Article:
"Yes Mom, I will. I love you too. Bye," I finished before hanging up the phone.
After living as guests in the countryside home of Stéphane's father for the past 6 months, he couldn't help but overhear more than a few of my telephone conversations. Being a middle-aged French man isn't conducive to having a vast knowledge of English, but those three sacred words he was able to decipher.
“I Love You.” Words that slip off my tongue with ease upon parting from anyone whose company I truly enjoy. Raised on them, they are applicable for friends, lovers, and always family. But, in Jean Claude's eyes, what I said as a reflex was nothing short of bizarre.
He asked, "Pourquoi, Je t'aime? Why does Melissa say I love you to her mère?" In his eyes, these words of endearment were reserved exclusively for the passionate love experienced between man and woman.
"Did your parents ever tell you that they loved you?" I asked Stéphane when he shared with me his father's surprise.
"Jamais," never in all his 34 years was his reply.
"Do you tell your sister you love her," I quizzed?
"No, but she knows I do," was his reply. "We don't have to say it."
After the separation between families was accomplished, my mother was quick to pronounce her feelings. "I love Stéphane; I'm so glad that he is becoming part of our family. Do you think he loves us?"
Being the instigator that I am, I replied, "Hmmm, I don't know. Let me ask him." A pause on the long distance phone call as I questioned, "Cheri, my mom wants to know if you love them?" Them being my parents.
"Yes cherie," he answered with a cross look on his face.
"He does," I happily croaked to the phone and my mother on the other end of it.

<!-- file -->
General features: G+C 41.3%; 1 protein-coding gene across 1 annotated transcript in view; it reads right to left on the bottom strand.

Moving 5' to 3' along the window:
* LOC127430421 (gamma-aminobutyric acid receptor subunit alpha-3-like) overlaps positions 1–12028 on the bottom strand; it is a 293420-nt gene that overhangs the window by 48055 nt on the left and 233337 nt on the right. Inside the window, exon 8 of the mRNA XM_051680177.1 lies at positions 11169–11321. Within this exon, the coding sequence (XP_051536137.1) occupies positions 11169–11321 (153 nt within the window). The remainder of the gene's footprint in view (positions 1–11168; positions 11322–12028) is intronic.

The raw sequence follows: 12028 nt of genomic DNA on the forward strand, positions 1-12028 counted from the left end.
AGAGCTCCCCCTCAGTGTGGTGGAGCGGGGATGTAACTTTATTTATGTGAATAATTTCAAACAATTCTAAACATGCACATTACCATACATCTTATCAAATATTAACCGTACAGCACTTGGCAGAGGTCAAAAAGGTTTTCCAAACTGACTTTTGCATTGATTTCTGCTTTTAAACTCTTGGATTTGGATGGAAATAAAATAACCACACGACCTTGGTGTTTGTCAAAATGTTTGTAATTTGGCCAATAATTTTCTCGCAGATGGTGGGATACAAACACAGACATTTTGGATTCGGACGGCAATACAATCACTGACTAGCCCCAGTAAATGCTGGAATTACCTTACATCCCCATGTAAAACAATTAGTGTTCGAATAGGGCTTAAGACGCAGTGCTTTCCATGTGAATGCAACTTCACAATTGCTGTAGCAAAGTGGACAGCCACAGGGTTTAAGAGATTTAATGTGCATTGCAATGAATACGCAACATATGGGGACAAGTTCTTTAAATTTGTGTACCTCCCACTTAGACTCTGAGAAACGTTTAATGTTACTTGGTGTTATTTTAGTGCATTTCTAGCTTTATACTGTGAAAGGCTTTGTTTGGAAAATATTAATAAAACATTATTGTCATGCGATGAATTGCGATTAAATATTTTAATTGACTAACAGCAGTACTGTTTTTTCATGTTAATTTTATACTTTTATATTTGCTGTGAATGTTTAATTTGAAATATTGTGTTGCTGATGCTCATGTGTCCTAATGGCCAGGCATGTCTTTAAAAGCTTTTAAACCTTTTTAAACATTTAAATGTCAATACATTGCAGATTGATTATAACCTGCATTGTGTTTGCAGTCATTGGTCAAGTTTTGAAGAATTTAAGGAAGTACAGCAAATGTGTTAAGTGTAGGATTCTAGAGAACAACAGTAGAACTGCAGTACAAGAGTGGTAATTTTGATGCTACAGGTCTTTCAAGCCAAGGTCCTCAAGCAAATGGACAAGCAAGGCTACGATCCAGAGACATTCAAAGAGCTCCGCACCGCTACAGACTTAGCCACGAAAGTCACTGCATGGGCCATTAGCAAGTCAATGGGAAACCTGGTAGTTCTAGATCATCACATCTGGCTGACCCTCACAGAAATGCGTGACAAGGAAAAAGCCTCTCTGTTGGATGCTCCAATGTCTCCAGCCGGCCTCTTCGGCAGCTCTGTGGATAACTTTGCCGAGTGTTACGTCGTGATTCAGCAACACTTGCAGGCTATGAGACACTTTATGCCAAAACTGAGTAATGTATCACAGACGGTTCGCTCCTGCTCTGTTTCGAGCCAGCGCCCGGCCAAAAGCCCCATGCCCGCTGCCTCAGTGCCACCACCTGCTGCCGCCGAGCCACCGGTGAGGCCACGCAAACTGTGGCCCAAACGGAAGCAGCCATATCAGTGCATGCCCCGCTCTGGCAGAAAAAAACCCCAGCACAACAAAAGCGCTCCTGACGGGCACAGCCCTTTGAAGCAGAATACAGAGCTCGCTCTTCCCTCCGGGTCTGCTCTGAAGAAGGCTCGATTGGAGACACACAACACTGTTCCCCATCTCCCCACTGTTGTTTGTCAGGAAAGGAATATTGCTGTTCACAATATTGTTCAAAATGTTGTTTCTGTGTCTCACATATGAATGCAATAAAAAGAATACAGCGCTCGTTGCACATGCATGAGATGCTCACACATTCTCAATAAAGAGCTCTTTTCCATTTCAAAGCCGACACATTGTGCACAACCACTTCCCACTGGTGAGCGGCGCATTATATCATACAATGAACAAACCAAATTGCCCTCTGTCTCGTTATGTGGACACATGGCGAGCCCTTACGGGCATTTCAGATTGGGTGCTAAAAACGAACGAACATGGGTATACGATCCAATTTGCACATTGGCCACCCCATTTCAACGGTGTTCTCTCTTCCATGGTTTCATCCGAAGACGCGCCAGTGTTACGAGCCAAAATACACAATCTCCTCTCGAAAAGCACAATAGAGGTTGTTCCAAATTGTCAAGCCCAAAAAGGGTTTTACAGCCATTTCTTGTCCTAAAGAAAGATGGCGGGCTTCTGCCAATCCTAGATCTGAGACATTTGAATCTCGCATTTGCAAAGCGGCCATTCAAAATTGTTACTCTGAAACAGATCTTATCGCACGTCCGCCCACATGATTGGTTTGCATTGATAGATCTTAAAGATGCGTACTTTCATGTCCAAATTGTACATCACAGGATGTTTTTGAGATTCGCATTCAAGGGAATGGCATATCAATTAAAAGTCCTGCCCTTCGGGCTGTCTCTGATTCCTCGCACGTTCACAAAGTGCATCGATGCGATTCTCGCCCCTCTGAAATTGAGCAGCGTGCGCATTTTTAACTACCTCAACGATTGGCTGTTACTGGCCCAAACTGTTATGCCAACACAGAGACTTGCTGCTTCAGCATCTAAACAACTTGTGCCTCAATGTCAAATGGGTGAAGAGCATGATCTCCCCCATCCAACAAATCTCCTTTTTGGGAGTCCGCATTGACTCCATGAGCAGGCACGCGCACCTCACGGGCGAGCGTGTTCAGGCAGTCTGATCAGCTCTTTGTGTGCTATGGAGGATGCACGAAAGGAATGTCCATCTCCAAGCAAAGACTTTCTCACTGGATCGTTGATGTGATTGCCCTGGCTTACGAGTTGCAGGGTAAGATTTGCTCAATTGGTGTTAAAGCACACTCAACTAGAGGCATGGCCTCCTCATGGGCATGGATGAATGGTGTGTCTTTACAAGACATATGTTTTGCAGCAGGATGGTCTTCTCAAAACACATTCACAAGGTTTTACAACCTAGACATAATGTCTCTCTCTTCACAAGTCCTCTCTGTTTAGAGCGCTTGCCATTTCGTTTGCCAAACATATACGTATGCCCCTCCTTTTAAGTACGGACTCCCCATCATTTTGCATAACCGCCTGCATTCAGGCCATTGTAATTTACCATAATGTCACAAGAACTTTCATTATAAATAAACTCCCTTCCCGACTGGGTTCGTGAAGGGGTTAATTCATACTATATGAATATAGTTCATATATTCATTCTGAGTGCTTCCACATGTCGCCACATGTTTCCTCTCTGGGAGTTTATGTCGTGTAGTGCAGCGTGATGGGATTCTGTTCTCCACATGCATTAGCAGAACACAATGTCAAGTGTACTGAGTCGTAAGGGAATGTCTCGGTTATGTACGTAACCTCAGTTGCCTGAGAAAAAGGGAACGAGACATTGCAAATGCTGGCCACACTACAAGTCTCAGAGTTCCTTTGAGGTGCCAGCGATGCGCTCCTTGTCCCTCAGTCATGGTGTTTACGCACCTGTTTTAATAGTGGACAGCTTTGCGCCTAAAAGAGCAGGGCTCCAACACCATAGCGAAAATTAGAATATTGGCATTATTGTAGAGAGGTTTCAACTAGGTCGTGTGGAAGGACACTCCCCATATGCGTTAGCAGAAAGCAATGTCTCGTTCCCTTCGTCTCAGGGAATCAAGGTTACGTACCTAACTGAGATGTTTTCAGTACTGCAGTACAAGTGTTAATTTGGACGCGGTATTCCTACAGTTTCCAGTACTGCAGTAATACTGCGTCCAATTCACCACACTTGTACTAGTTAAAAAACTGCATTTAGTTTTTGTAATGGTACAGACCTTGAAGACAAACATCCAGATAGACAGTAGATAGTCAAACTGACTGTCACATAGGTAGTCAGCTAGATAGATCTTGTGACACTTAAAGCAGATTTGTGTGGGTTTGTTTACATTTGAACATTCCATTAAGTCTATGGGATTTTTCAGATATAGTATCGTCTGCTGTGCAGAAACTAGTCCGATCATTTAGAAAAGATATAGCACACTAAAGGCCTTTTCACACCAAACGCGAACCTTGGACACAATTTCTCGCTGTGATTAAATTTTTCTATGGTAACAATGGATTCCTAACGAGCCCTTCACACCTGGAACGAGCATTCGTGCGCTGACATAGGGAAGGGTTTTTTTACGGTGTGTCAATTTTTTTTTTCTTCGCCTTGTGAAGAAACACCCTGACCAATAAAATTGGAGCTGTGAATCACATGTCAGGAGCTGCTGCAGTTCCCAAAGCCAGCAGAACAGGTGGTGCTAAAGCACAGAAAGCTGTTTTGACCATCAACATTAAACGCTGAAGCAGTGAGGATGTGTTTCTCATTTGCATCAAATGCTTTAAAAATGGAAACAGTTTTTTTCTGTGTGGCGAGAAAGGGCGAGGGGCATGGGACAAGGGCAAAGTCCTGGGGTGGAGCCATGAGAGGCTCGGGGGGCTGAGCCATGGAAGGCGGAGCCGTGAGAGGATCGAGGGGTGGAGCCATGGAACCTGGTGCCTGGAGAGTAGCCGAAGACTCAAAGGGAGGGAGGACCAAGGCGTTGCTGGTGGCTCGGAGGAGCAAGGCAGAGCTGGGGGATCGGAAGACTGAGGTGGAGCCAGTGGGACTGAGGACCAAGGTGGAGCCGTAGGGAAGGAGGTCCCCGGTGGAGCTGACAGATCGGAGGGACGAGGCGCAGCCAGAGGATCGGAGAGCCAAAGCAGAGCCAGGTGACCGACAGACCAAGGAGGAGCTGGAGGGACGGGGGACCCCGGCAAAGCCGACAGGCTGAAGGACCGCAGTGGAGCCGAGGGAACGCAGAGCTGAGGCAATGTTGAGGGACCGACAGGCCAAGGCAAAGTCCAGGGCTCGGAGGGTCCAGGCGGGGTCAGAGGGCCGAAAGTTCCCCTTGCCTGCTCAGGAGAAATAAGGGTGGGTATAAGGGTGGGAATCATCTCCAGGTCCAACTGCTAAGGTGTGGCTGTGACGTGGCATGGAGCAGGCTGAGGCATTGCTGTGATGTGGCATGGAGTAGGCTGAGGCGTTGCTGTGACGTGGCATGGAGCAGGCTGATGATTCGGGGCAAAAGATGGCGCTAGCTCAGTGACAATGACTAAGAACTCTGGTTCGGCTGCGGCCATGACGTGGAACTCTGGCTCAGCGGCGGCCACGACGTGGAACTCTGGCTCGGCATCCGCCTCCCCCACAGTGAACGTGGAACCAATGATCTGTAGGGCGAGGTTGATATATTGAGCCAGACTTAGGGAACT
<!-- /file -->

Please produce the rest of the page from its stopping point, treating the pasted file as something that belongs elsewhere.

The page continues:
"Good." It was good until I hung up.
"Cherie," darling, Stéphane looked at me with pleading eyes. "Why do you play these games?"
"I wasn't," I replied defensively. "My mother wanted to know."
He explained that not unlike his father, these words were a little disquieting for him. While he showed no restraint in using them with me, the rest of the world, my parents included, were another matter.
"No problem, I'll tell her it makes you uncomfortable..." I couldn't finish my sentence before he began protesting.
"No, don't say anything," he made me promise, fingers crossed behind my back.
Bisous, I took note from conversing with his family, is the friendly I Love You of the French. It is quite versatile as it can be used to finish conversations, sign letters and demand kisses. I find myself using it to complete all e-mails, not for an 'I know French' pretentiousness, but because it is a sweetly familiar sentiment with which to close.
In the mean-time, my mom has started finishing her phone conversations with Stéphane by chiming, "Bisous."
"I know you told her, Cherie," he accuses.
"No," I reply coyly, with eyes cocked to the ceiling corner, a big smile smeared across my face.